Nokia Stock Plunges on Disappointing Earnings, Outlook
Nokia Oyj, the world’s biggest maker of mobile phones, plunged more than 14 percent after posting a lower-than-estimated profit on competition from Apple Inc.’s iPhone, and cutting its margin forecast.
Shares tumbled the most in nine months after the company said net income rose to 349 million euros ($465.6 million), or 9 cents a share, from 122 million euros, or 3 cents, a year earlier. Analysts had predicted profit at the Espoo, Finland- based company of 409.6 million euros, according to the average of estimates in a Bloomberg survey.
Nokia lacks a hit high-end touchscreen device to take on Apple’s iPhone and Research In Motion Ltd.’s BlackBerry, with its market-share gains coming mainly from lower-priced smartphones. On entry-level devices, a boom in phones from so- called grey market vendors in Asia led Nokia to revise down its market-share figures in March.
“It looks like they’ve had to drop prices very aggressively in order to keep market share afloat, both in the low end where Chinese competition is fairly relentless and at the high end where Apple and its imitators are eating into market share,” said Alexander Peterc, a Paris-based analyst at Exane BNP Paribas.
Apple on April 20 said iPhone sales more than doubled to 8.75 million units in the quarter ended in March as new carriers signed on in Europe and Asia. The Cupertino, California-based company reported a 49 percent increase in revenue and a 90 percent increase in net income.
Nokia fell 1.60 euros in Helsinki to 9.68 euros, the biggest drop since July 15. The company’s market value of about 36 billion euros, or $48 billion, compares with Apple’s $236 billion. In 1999, Nokia had the highest market value of any European company -- 203 billion euros.
Nokia today cut its adjusted margin target for the handset unit to between 11 and 13 percent this year, from 12 to 14 percent earlier. The second-quarter margin could be as low as 9 percent, it said.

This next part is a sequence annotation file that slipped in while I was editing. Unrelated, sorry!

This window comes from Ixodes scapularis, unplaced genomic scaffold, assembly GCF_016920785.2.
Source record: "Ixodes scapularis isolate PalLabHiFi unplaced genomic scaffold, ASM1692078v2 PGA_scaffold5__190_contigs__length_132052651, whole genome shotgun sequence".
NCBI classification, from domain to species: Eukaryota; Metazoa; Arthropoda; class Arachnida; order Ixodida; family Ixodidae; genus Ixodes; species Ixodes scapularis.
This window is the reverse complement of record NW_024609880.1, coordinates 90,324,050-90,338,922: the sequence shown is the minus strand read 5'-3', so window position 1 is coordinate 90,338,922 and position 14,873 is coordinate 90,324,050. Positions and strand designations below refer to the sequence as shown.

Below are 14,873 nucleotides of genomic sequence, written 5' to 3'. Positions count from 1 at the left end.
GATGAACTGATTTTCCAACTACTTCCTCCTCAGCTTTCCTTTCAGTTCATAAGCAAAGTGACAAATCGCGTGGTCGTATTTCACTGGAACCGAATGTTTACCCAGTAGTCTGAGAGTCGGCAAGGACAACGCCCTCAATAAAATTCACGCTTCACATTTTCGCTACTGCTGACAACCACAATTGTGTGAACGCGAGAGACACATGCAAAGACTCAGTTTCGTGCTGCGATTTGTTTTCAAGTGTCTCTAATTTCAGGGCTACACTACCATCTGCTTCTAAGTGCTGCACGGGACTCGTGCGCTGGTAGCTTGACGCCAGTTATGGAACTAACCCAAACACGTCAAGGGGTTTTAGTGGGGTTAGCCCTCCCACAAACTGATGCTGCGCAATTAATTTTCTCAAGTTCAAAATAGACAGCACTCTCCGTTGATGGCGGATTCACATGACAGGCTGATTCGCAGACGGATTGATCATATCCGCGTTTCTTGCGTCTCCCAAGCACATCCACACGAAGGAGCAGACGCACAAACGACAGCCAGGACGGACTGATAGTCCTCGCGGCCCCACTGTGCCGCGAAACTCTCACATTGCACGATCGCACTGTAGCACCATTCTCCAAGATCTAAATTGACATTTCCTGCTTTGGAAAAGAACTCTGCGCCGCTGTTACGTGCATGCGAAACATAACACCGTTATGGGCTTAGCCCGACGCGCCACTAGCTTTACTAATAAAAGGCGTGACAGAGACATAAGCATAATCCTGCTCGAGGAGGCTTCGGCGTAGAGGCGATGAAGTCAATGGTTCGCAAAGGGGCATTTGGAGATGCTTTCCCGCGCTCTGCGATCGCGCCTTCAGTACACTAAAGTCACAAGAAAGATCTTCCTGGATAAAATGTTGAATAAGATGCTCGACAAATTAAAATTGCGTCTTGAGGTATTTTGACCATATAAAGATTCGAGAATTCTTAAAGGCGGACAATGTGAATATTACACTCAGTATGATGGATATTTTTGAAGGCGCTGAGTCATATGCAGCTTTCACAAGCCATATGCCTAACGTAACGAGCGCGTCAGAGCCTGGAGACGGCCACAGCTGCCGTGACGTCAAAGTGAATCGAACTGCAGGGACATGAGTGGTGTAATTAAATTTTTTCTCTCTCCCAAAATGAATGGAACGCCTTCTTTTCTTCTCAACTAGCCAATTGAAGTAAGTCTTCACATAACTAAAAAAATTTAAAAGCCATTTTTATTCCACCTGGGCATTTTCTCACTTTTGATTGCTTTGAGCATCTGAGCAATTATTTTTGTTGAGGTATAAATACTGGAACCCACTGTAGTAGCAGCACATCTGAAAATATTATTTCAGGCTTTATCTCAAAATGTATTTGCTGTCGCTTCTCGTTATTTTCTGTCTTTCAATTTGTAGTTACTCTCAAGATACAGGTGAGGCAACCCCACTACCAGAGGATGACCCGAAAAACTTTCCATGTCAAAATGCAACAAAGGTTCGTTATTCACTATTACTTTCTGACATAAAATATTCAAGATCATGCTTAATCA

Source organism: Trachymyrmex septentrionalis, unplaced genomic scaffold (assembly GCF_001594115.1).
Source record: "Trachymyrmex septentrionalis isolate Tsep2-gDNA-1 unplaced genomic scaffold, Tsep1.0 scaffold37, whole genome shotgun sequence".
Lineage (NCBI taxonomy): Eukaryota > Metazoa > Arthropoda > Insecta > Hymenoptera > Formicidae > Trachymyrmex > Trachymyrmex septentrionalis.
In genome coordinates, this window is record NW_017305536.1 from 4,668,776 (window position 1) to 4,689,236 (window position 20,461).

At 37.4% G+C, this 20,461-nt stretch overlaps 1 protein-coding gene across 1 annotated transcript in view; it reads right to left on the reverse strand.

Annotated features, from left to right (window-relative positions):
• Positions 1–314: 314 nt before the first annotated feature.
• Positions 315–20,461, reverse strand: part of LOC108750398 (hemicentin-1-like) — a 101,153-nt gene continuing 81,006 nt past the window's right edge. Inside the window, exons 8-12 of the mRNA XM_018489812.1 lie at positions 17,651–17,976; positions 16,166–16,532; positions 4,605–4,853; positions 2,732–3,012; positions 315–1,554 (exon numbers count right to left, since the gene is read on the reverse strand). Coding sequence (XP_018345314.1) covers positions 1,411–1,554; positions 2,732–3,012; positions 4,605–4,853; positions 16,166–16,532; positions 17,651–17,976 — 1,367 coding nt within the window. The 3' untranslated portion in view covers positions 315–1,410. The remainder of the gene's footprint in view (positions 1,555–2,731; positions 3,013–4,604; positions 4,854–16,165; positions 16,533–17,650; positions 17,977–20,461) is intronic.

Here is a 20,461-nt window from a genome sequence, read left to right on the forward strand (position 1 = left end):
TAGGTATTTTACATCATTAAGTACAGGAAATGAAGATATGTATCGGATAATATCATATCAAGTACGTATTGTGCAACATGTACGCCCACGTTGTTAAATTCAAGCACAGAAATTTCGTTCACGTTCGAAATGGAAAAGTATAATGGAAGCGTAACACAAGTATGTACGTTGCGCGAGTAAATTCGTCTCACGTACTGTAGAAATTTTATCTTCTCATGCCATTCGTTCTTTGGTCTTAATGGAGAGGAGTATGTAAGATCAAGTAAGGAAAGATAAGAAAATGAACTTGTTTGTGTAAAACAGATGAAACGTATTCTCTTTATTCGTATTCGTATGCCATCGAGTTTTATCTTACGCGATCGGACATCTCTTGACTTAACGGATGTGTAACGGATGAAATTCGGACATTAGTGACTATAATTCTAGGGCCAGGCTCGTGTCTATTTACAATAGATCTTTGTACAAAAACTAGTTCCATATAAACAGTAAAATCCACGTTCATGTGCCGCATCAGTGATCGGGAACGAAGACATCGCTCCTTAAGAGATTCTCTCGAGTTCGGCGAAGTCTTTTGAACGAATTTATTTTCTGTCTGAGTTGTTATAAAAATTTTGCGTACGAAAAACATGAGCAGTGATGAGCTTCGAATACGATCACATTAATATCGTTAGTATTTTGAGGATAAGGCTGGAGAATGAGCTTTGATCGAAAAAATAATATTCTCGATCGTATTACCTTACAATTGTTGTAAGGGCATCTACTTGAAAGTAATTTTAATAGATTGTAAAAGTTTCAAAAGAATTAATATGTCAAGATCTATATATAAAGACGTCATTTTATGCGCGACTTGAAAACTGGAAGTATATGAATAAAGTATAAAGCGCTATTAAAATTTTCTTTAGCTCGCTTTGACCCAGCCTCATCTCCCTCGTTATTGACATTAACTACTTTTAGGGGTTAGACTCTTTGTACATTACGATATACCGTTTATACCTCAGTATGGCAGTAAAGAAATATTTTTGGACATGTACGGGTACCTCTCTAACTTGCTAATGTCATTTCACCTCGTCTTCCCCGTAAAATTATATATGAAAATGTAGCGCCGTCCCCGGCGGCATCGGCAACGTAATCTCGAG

Sales in the first quarter of 9.52 billion euros fell short of analyst estimates of 9.78 billion euros in a Bloomberg survey. Nokia Siemens Networks, the company’s telecommunications equipment unit, reported an operating loss of 226 million euros, reversing a profit last quarter.
“We continue to face tough competition with respect to the high-end of our mobile device portfolio, as well as challenging market conditions on the infrastructure side,” Chief Executive Officer Olli-Pekka Kallasvuo said in a statement.
Nokia’s market share in smartphones and overall edged up in the quarter over last year as prices plunged. Smartphone prices fell 18 percent, while prices for low-end mobile phones declined 13 percent, the company said.
“A lot of the bull case for the stock rests on the company’s ability to take back share at the high end, and that’s not apparent from today’s report,” said Ben Rogoff, who manages $2.5 billion in assets including Nokia shares at Polar Capital Partners in London. The contrast with the news from Apple, the biggest holding in his portfolio, is “stark,” he said.
Nokia sold 21.5 million smartphones in the quarter. The company said its smartphone market share rose to 41 percent from 40 percent in the fourth quarter, based on sales into the channel. Apple’s smartphone market share last year was 14.4 percent according to Gartner, based on sales to end users.
“The weakness in pricing in smartphones confirms the competitive pressure from Apple,” said Rogoff.
The company will start shipping its new high-end smartphones using the Symbian 3 system in the third quarter, later than expected, Kallasvuo said on a conference call.
“While this is somewhat later than our original internal plan, it is really most important to get the quality and user experience right,” he said. The lowered forecast reflects the delay, he said.
Nokia faces the challenge of maintaining its hold on the smartphone market as Apple brings the iPhone down from a luxury to an upscale mass-market handset, while Google Inc. makes its Android platform available on dozens of smartphones, including a Google-branded device.
The margin downgrade was “a bit of a disaster, way below what everybody expected,” Exane’s Peterc said. He rates Nokia shares “underperform” and Apple shares “outperform.”
Nokia shares plummeted to 6.91 euros in March 2009 from 28.60 euros in November 2007. Before today, the stock had risen about 26 percent since the start of the year.
“If you stack this against what Apple reported a few days ago it looks like an outright disaster, especially as people have turned positive on the shares feeling Nokia will benefit from increased penetration of smartphones in emerging markets,” Peterc said. “We now see the loss of competitive strength we’ve observed in the last two years is continuing.”
To contact the reporter on this story: Diana ben-Aaron in Helsinki at firstname.lastname@example.org